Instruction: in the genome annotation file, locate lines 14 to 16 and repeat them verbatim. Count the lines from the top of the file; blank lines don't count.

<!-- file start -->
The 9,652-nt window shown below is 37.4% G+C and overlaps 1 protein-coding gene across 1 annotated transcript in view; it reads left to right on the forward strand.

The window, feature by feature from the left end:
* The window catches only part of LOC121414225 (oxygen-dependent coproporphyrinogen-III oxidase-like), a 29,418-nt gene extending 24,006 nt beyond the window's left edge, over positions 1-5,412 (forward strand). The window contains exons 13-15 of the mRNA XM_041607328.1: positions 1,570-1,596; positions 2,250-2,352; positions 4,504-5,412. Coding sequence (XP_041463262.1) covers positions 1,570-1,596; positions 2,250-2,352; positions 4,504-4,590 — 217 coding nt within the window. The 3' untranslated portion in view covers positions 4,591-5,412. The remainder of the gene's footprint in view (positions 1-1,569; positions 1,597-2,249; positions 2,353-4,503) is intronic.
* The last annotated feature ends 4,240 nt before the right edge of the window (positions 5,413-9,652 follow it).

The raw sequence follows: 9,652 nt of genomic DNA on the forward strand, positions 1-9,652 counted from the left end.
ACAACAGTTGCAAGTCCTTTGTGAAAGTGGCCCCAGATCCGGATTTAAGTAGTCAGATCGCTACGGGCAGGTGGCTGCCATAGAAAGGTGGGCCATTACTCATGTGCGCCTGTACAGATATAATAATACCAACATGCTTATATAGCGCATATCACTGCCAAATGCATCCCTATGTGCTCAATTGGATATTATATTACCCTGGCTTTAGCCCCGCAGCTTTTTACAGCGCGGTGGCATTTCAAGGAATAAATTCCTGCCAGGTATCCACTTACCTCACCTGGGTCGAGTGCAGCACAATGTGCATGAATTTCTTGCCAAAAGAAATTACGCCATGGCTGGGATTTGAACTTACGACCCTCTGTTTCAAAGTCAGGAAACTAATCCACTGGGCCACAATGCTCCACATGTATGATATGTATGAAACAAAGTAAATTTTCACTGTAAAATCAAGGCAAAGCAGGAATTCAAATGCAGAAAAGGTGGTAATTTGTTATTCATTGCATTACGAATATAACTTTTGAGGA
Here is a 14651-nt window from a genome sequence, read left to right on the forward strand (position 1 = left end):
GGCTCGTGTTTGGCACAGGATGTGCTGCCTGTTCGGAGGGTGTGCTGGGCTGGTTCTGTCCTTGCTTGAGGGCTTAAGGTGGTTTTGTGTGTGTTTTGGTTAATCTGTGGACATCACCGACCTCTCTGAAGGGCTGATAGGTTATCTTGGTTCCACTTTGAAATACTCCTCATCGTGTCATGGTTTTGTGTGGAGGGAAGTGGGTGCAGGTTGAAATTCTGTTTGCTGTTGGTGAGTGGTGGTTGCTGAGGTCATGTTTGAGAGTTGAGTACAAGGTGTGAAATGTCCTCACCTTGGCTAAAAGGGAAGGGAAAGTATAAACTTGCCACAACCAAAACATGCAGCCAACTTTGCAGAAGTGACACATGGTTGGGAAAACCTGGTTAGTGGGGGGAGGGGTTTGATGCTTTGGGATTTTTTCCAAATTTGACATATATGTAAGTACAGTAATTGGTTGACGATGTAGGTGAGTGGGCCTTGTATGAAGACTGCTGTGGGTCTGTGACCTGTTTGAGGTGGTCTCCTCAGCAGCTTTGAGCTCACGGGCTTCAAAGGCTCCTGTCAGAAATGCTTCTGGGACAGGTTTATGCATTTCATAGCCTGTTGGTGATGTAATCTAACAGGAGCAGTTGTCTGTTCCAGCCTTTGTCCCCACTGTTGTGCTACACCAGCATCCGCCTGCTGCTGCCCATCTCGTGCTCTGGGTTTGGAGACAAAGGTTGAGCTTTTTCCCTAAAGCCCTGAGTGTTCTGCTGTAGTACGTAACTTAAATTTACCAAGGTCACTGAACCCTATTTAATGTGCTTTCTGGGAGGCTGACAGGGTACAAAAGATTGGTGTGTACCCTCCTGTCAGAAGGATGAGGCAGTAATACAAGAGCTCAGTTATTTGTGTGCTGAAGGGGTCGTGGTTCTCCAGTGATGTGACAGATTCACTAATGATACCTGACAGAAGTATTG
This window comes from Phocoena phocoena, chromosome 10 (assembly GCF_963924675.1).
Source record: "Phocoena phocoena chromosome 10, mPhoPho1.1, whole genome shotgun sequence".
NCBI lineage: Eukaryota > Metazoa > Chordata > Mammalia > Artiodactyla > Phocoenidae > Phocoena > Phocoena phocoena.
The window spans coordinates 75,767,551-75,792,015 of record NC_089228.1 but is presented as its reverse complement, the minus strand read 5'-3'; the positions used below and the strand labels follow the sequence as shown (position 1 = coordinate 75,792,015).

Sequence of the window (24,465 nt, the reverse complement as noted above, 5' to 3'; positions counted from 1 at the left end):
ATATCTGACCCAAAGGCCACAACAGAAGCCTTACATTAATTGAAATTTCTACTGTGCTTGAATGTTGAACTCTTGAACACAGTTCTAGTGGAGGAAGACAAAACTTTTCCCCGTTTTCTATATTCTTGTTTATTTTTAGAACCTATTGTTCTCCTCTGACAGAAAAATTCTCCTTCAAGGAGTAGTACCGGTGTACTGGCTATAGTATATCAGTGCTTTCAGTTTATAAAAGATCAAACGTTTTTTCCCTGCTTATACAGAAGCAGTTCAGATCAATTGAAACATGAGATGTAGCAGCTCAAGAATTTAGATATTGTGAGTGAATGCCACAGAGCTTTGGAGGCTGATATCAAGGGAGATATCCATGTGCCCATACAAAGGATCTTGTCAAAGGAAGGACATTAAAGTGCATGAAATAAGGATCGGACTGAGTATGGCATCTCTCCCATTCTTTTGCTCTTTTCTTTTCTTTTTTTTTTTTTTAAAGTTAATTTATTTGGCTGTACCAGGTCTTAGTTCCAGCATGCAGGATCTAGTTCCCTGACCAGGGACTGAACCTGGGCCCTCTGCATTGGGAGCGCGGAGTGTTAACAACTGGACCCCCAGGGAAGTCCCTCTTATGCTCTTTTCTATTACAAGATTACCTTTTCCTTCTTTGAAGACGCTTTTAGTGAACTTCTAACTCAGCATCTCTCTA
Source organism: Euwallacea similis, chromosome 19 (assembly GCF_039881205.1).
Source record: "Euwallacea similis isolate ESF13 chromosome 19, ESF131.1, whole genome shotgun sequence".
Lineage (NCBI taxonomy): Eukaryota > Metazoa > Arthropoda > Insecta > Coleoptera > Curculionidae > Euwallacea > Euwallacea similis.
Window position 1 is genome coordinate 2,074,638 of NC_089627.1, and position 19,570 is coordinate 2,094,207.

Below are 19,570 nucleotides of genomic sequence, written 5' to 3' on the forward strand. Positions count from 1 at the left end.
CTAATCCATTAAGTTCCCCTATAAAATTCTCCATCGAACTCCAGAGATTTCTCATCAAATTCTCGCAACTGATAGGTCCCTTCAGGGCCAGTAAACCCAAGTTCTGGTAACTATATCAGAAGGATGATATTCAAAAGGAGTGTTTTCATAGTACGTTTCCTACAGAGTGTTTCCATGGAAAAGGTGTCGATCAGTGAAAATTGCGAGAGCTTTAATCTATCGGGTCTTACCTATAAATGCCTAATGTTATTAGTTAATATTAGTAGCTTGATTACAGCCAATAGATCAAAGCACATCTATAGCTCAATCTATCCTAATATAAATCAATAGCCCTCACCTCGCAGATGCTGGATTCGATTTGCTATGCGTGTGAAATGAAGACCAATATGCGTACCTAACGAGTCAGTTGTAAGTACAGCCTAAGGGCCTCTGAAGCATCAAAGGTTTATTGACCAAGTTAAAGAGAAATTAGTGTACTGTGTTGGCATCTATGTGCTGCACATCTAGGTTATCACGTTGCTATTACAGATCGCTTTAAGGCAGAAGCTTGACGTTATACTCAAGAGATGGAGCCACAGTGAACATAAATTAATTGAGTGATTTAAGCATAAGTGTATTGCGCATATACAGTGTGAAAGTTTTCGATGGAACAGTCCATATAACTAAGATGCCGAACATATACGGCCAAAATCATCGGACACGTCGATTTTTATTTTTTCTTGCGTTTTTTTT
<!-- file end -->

ATATCTGACCCAAAGGCCACAACAGAAGCCTTACATTAATTGAAATTTCTACTGTGCTTGAATGTTGAACTCTTGAACACAGTTCTAGTGGAGGAAGACAAAACTTTTCCCCGTTTTCTATATTCTTGTTTATTTTTAGAACCTATTGTTCTCCTCTGACAGAAAAATTCTCCTTCAAGGAGTAGTACCGGTGTACTGGCTATAGTATATCAGTGCTTTCAGTTTATAAAAGATCAAACGTTTTTTCCCTGCTTATACAGAAGCAGTTCAGATCAATTGAAACATGAGATGTAGCAGCTCAAGAATTTAGATATTGTGAGTGAATGCCACAGAGCTTTGGAGGCTGATATCAAGGGAGATATCCATGTGCCCATACAAAGGATCTTGTCAAAGGAAGGACATTAAAGTGCATGAAATAAGGATCGGACTGAGTATGGCATCTCTCCCATTCTTTTGCTCTTTTCTTTTCTTTTTTTTTTTTTTAAAGTTAATTTATTTGGCTGTACCAGGTCTTAGTTCCAGCATGCAGGATCTAGTTCCCTGACCAGGGACTGAACCTGGGCCCTCTGCATTGGGAGCGCGGAGTGTTAACAACTGGACCCCCAGGGAAGTCCCTCTTATGCTCTTTTCTATTACAAGATTACCTTTTCCTTCTTTGAAGACGCTTTTAGTGAACTTCTAACTCAGCATCTCTCTA
Source organism: Euwallacea similis, chromosome 19 (assembly GCF_039881205.1).
Source record: "Euwallacea similis isolate ESF13 chromosome 19, ESF131.1, whole genome shotgun sequence".